The instrumentation is not only for show, but is also the primary HUD of the game. Some instruments explain how the ship's power is distributed. Others represent the gas and how much thrust you have left. And there is always one or two that demonstrate the structural integrity of the ship and, if you are lucky enough, the strength and placement of its shields. Each interior also has a virtual screen that confirms which ally, enemy or defense system you are currently pursuing in space.
As a result, these controls never feel disruptive or something to be mentally blocked. Instead, let them take a look. And during your first few missions, regardless of how you play, you'll watch them often.
The instrumentation is not just intended for shows.
Pushing a ship around in space is simple enough: using a controller, the left stick will adjust your speed (up and down) and roll the ship (left and right) horizontally, while the right stick will change your general direction. However, every ship has a half-throttle that is highlighted by a larger segment in the acceleration gauge that makes it a little easier to turn. In the heat of battle, you'll also have to switch between movement-, attack- and defense-optimized power profiles that are triggered at the push of a button and displayed on the dashboard with blue, red and green bars.
Star Wars: Seasons
Motives could have created an alternate HUD that works with an outside camera angle. But that was not the case. Instead, the company focused on a form of visualization that feels intuitive, whether you're staring at a TV or the inside of an Oculus Rift.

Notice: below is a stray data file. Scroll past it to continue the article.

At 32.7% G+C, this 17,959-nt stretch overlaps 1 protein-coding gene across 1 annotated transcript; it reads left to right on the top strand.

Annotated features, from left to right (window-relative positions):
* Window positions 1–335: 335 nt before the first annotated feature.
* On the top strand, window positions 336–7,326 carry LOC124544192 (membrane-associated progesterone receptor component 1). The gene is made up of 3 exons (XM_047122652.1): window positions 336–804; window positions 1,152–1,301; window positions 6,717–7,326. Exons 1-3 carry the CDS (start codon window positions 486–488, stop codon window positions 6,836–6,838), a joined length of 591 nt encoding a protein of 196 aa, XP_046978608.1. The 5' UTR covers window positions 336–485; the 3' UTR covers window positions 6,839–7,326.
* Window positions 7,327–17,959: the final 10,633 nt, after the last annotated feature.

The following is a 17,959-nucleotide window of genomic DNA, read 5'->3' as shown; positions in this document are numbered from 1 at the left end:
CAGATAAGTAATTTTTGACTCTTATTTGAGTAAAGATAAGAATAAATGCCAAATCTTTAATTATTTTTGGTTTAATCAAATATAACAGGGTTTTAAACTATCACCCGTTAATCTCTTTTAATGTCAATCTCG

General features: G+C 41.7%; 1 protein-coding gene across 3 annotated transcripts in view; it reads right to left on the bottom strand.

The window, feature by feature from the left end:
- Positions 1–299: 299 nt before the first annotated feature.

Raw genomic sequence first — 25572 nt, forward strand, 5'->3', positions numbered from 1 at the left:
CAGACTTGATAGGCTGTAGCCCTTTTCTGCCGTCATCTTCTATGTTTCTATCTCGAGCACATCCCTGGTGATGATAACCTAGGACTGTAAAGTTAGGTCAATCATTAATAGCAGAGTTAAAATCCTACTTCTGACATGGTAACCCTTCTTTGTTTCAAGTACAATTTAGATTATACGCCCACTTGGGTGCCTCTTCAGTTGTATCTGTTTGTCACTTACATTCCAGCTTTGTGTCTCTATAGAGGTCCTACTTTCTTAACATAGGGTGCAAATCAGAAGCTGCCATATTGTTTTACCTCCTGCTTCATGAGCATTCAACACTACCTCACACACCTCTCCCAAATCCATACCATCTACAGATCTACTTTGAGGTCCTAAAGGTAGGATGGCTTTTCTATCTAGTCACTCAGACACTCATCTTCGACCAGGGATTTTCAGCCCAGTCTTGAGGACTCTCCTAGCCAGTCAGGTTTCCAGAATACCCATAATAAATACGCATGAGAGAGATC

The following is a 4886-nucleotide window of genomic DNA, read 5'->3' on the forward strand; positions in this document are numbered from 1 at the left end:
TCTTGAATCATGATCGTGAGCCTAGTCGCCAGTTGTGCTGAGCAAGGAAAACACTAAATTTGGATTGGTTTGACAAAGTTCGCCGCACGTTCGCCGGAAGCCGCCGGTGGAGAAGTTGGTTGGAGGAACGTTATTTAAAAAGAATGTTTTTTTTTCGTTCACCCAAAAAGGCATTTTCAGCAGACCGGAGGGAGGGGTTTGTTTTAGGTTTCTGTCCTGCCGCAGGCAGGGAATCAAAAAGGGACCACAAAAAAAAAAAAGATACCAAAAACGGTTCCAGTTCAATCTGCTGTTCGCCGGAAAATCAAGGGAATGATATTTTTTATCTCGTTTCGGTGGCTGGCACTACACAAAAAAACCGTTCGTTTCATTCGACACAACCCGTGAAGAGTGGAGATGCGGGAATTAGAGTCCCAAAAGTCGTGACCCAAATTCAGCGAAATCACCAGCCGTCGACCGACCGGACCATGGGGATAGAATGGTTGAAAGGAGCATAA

There is a lot to consider in the cockpit. Fortunately, most story missions start with a slow "Follow the Leader" section where you can experiment with the basic controls. Soon, however, you'll be shooting enemies with a mix of cannon fire and specialty weapons who, when using a controller, will be mapped onto the bumpers. The game will then introduce countermeasures against attacks and advanced techniques like boost drifting and custom shiploads.
The battle of the seasons is hectic and consistently fun. There are a variety of types of ships that require slightly different strategies for rainfall. If you are up against a lot of New Republic cruisers, you will likely want a TIE bomber as it has numerous armor and weapon options, such as: B. a Sienar team cannon that can pierce heavier defenses. Dogfights can turn into frustrating carousels on occasion - the way you spin and turn as fast as you can, but your opponent is doing the same and no one can actually line a shot - but for the most part, it's easy enough to track down your enemies and defeat.
The missions are linked by a story that is presented in a VR-friendly way. You embody two pilots who fight for the heroic Vanguard and sinister Titan squadrons. The prologue takes place during the original Star Wars trilogy, but the rest of the campaign takes place between the Return of the Jedi and The Force Awakens. Just like the story from Battlefront II, she explores a new republic whose self-confidence is slowly growing and a weakened empire that seeks to recover after losing its leader, Emperor Palpatine.
Star Wars: Seasons
There are a total of 14 missions that switch between the perspective of the Titan and Vanguard teams. Before each mission, you can explore the hangar of your faction, speak to comrades and finally receive a hologram-assisted briefing from your commander. However, you cannot move like a traditional ego game. Instead, you have to move a screen cursor and jump between specific points in the 3D environment. The system is rudimentary, but works well in VR. I also appreciated that you can "inspect" your current Starfighter from different angles and, if you want, sit in the cockpit without having to worry about enemies, asteroids or satellites.